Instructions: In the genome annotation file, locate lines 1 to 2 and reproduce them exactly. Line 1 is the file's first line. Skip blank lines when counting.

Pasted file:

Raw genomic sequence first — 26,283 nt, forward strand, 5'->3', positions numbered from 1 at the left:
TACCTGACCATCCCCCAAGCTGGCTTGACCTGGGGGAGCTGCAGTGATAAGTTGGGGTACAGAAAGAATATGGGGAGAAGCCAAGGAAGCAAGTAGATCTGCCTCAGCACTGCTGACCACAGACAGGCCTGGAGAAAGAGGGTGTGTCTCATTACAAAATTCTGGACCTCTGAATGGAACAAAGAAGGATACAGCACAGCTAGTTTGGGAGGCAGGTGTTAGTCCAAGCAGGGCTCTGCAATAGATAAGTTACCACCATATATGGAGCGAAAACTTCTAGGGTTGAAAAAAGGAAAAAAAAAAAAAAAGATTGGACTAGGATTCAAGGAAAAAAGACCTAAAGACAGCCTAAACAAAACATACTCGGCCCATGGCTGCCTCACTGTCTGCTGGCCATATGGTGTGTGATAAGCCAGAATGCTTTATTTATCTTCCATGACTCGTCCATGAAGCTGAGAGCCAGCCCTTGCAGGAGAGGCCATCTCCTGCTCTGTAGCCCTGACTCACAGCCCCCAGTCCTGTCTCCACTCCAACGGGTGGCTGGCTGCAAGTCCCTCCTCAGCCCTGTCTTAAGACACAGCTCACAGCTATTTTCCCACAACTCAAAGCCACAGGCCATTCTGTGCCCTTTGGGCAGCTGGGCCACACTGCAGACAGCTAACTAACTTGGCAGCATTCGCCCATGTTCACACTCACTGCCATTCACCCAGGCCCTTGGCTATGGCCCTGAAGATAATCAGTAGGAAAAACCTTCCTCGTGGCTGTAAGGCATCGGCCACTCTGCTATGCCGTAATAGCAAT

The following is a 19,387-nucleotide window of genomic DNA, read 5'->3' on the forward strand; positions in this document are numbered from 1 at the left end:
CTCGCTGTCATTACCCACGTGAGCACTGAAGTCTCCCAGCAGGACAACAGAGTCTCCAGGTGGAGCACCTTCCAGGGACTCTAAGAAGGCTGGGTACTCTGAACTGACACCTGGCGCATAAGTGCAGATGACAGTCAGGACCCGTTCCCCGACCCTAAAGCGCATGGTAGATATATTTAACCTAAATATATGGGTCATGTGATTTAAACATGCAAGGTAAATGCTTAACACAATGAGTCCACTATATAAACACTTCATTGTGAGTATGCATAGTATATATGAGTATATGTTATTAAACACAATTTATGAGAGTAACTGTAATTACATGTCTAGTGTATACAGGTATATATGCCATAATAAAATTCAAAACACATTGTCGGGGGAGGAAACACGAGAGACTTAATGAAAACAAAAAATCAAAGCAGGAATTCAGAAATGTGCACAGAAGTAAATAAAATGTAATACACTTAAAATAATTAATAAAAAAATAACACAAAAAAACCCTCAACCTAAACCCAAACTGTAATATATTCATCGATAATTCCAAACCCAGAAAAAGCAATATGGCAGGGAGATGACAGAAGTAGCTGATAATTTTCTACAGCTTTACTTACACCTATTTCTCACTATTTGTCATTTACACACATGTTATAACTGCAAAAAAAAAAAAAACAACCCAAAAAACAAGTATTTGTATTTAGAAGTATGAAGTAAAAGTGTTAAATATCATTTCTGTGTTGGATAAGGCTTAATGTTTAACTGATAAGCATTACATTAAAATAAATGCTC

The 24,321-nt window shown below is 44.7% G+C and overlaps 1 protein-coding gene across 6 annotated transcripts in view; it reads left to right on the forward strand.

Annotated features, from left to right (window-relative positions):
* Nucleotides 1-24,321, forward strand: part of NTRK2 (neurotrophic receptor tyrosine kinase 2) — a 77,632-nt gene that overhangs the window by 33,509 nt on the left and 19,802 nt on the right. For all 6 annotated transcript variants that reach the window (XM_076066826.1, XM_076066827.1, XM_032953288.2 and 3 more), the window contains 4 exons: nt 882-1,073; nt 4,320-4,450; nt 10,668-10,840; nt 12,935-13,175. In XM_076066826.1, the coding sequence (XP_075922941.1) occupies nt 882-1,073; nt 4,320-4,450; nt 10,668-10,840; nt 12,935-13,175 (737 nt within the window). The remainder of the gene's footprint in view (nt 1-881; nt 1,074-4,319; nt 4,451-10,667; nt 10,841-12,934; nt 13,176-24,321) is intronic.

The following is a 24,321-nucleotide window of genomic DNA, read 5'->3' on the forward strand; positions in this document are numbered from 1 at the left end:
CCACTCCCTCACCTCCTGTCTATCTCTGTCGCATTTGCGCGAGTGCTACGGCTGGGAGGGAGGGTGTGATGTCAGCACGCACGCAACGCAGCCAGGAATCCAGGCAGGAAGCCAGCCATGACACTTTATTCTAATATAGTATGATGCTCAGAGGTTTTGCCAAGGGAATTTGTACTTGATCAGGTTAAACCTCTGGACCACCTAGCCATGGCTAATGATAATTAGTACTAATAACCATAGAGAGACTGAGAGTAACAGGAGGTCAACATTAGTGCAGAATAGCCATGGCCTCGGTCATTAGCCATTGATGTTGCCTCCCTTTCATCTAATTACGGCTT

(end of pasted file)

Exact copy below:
Raw genomic sequence first — 26,283 nt, forward strand, 5'->3', positions numbered from 1 at the left:
TACCTGACCATCCCCCAAGCTGGCTTGACCTGGGGGAGCTGCAGTGATAAGTTGGGGTACAGAAAGAATATGGGGAGAAGCCAAGGAAGCAAGTAGATCTGCCTCAGCACTGCTGACCACAGACAGGCCTGGAGAAAGAGGGTGTGTCTCATTACAAAATTCTGGACCTCTGAATGGAACAAAGAAGGATACAGCACAGCTAGTTTGGGAGGCAGGTGTTAGTCCAAGCAGGGCTCTGCAATAGATAAGTTACCACCATATATGGAGCGAAAACTTCTAGGGTTGAAAAAAGGAAAAAAAAAAAAAAAGATTGGACTAGGATTCAAGGAAAAAAGACCTAAAGACAGCCTAAACAAAACATACTCGGCCCATGGCTGCCTCACTGTCTGCTGGCCATATGGTGTGTGATAAGCCAGAATGCTTTATTTATCTTCCATGACTCGTCCATGAAGCTGAGAGCCAGCCCTTGCAGGAGAGGCCATCTCCTGCTCTGTAGCCCTGACTCACAGCCCCCAGTCCTGTCTCCACTCCAACGGGTGGCTGGCTGCAAGTCCCTCCTCAGCCCTGTCTTAAGACACAGCTCACAGCTATTTTCCCACAACTCAAAGCCACAGGCCATTCTGTGCCCTTTGGGCAGCTGGGCCACACTGCAGACAGCTAACTAACTTGGCAGCATTCGCCCATGTTCACACTCACTGCCATTCACCCAGGCCCTTGGCTATGGCCCTGAAGATAATCAGTAGGAAAAACCTTCCTCGTGGCTGTAAGGCATCGGCCACTCTGCTATGCCGTAATAGCAAT